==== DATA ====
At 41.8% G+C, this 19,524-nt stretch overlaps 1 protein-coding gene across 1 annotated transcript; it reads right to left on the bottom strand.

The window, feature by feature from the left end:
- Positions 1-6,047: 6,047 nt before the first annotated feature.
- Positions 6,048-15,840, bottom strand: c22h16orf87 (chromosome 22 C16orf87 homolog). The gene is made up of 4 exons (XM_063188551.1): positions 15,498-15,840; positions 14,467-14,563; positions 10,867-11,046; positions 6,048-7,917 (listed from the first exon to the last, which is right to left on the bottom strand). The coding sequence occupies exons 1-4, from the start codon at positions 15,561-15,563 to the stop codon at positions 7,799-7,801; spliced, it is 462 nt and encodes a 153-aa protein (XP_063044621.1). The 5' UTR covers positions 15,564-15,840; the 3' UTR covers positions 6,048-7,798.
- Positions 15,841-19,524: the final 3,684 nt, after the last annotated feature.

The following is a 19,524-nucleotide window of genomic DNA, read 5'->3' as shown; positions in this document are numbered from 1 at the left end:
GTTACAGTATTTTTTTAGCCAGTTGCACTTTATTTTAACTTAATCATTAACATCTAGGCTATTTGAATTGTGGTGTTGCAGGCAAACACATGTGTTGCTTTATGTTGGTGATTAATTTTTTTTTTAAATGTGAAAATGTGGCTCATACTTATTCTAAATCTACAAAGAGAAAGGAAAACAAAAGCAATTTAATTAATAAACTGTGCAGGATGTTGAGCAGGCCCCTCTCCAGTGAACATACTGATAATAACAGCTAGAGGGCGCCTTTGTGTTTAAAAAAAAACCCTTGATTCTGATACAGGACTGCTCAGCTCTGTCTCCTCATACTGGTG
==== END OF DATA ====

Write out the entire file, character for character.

At 41.8% G+C, this 19,524-nt stretch overlaps 1 protein-coding gene across 1 annotated transcript; it reads right to left on the bottom strand.

The window, feature by feature from the left end:
- Positions 1-6,047: 6,047 nt before the first annotated feature.
- Positions 6,048-15,840, bottom strand: c22h16orf87 (chromosome 22 C16orf87 homolog). The gene is made up of 4 exons (XM_063188551.1): positions 15,498-15,840; positions 14,467-14,563; positions 10,867-11,046; positions 6,048-7,917 (listed from the first exon to the last, which is right to left on the bottom strand). The coding sequence occupies exons 1-4, from the start codon at positions 15,561-15,563 to the stop codon at positions 7,799-7,801; spliced, it is 462 nt and encodes a 153-aa protein (XP_063044621.1). The 5' UTR covers positions 15,564-15,840; the 3' UTR covers positions 6,048-7,798.
- Positions 15,841-19,524: the final 3,684 nt, after the last annotated feature.

The following is a 19,524-nucleotide window of genomic DNA, read 5'->3' as shown; positions in this document are numbered from 1 at the left end:
GTTACAGTATTTTTTTAGCCAGTTGCACTTTATTTTAACTTAATCATTAACATCTAGGCTATTTGAATTGTGGTGTTGCAGGCAAACACATGTGTTGCTTTATGTTGGTGATTAATTTTTTTTTTAAATGTGAAAATGTGGCTCATACTTATTCTAAATCTACAAAGAGAAAGGAAAACAAAAGCAATTTAATTAATAAACTGTGCAGGATGTTGAGCAGGCCCCTCTCCAGTGAACATACTGATAATAACAGCTAGAGGGCGCCTTTGTGTTTAAAAAAAAACCCTTGATTCTGATACAGGACTGCTCAGCTCTGTCTCCTCATACTGGTG